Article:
There are many domesticated animals which graze including sheep, goats, horses and of course cattle - however all graze in different ways.
On Brill Common, cattle are ideal for removing long coarse grass. Their broad mouths make selective feeding impossible and so they cannot selectively eat flowering heads of herbs in preference to scrub, unlike sheep. This generalised feeding behaviour is a valuable asset for maintaining species biodiversity in grassland such as Brill Common.
Cows are social grazers so tend to be grouped together, which is helpful behaviour when they need to be collected together by the volunteers for moving or TB testing. Without the aid of a sheepdog, sheep would be far less co-operative.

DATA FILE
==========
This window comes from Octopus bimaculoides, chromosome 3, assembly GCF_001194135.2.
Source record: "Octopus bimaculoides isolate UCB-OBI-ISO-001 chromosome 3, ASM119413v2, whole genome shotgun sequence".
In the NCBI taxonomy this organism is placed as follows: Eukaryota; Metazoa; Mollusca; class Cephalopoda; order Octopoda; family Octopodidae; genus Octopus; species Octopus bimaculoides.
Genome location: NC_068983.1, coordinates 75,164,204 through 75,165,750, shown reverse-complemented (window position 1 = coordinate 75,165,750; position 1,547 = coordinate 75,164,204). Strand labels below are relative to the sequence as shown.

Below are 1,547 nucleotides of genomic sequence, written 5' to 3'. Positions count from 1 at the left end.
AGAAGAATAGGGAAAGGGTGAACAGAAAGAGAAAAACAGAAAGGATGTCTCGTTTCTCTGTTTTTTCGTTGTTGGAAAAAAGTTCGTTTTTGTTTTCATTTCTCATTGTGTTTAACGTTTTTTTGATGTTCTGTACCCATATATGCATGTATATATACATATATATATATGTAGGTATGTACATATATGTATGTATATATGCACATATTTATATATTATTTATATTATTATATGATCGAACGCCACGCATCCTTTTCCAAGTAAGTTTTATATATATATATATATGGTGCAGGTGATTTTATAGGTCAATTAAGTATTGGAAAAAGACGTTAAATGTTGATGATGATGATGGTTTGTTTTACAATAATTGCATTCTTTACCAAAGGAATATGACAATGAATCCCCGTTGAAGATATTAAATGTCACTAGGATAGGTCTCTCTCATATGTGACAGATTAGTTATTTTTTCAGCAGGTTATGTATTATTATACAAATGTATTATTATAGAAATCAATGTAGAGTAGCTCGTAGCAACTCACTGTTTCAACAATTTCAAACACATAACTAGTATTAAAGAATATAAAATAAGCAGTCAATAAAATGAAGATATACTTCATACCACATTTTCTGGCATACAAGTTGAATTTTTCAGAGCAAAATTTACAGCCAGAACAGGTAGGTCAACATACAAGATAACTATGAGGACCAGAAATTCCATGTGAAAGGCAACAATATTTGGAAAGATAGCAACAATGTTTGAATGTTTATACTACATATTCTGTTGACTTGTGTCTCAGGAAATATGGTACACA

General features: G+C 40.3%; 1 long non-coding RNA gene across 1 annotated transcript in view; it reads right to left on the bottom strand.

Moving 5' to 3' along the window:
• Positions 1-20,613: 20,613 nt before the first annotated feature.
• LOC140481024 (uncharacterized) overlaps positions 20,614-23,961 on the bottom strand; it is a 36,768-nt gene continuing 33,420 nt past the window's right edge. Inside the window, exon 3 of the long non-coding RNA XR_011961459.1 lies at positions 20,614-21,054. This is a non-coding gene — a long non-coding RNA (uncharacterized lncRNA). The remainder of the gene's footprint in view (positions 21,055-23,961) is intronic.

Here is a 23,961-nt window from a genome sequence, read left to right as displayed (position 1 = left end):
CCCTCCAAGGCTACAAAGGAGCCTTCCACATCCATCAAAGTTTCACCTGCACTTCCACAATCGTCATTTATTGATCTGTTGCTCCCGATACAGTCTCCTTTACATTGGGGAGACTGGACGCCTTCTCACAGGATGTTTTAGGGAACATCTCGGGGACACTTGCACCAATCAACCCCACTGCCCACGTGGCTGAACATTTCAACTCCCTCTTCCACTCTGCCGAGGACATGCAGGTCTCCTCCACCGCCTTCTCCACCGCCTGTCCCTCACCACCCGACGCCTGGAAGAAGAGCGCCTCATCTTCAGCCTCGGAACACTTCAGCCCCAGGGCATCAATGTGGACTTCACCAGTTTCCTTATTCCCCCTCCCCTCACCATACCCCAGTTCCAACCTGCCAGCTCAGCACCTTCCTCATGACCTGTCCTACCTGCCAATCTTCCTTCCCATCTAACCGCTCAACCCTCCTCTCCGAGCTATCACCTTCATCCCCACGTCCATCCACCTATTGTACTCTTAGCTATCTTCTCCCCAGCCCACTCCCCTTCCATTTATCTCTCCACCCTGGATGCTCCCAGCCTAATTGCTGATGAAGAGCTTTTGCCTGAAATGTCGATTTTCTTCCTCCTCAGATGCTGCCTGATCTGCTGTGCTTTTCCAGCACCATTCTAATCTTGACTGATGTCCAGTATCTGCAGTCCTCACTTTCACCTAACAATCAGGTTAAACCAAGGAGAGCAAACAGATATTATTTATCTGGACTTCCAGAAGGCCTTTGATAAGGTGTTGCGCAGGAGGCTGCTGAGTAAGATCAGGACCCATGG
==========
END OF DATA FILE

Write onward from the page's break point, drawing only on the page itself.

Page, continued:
Cows dung in discrete cowpats and over time have adapted their grazing pattern to avoid these, leaving random scattered tufts of longer grass. These produce localised 'microclimates' suitable for a wide variety of species to colonise.